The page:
VoIP is a tool, UC is a business strategy
VoIP is a fantastic innovation that increases communication flexibility compared to the standard PBX, and itsaves money. But UC is a whole new level of communications beyond VoIP, allowing your employees to use asingle platform to communicate across multiple modes, on multiple devices, from multiple locations.Employees can also change from one to another without losing the message.
Unlike VoIP, UC is not really a technology as much as it is a marketing term. In general, UC refers to acollection of tools or applications that are designed to work together to simplify communications forprofessionals who utilize multiple communication modes from multiple locations. Examples include email,text, mobile and desk phones for voice, and video conferencing. And while VoIP as a stand-alone isn'tgenerally considered UC, UC doesn't exist without VoIP. VoIP is considered the foundation for creating a UCmodel. Features of UC include the range of optional services noted above that can be part of a VoIPpackage, as well as others. Examples include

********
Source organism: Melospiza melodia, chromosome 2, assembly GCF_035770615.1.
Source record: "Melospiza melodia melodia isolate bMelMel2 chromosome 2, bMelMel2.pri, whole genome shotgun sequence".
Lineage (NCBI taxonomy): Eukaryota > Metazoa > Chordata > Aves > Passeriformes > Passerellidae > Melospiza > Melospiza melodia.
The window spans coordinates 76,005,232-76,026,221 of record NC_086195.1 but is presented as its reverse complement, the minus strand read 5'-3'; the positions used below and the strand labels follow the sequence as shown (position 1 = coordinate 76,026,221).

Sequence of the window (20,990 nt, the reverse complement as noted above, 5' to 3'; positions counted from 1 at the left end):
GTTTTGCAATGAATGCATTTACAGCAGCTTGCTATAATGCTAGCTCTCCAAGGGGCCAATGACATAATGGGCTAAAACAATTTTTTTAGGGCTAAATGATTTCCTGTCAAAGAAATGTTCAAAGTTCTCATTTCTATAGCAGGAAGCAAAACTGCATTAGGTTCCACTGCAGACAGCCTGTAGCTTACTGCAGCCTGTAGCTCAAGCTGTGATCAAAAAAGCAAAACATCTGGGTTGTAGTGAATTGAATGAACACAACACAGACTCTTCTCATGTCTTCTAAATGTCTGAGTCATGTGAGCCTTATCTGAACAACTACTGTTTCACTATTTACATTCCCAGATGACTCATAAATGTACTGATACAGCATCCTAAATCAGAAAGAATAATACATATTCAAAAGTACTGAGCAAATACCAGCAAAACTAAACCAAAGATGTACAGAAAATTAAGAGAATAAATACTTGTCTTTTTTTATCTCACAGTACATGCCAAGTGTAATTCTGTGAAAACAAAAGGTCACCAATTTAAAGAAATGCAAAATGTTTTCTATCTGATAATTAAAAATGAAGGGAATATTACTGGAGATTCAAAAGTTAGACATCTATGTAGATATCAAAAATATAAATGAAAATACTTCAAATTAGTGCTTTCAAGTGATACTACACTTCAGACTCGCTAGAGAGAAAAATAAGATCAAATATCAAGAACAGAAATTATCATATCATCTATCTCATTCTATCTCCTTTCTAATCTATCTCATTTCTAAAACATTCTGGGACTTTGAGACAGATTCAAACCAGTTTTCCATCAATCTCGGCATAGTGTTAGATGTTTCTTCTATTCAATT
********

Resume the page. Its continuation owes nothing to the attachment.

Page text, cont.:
- Speech recognition
- Video conferencing
- Screen sharing
- Call control
- Internet telephony (VoIP)
- Instant messaging
As we noted, UC tends to be a marketing term, because there isn't a standard package that is understood byall to be UC. The feature list is dependent upon the vendor you select. Different vendors will have adifferent range of available services.
Fundamentally, whatever specific form it takes, UC is all about productivity and collaboration. You can losea customer in a call center environment if they’d prefer to chat or text to follow-up on a phone discussionand cannot do so. Your employees waste valuable time if they are trying to communicate acrossincompatible platforms. The more your employees can interact using whichever communication tool is mostconvenient at any specific time, the more productive they can become. The more your customers can do thesame, the more likely you are meeting their needs. And that is strategy.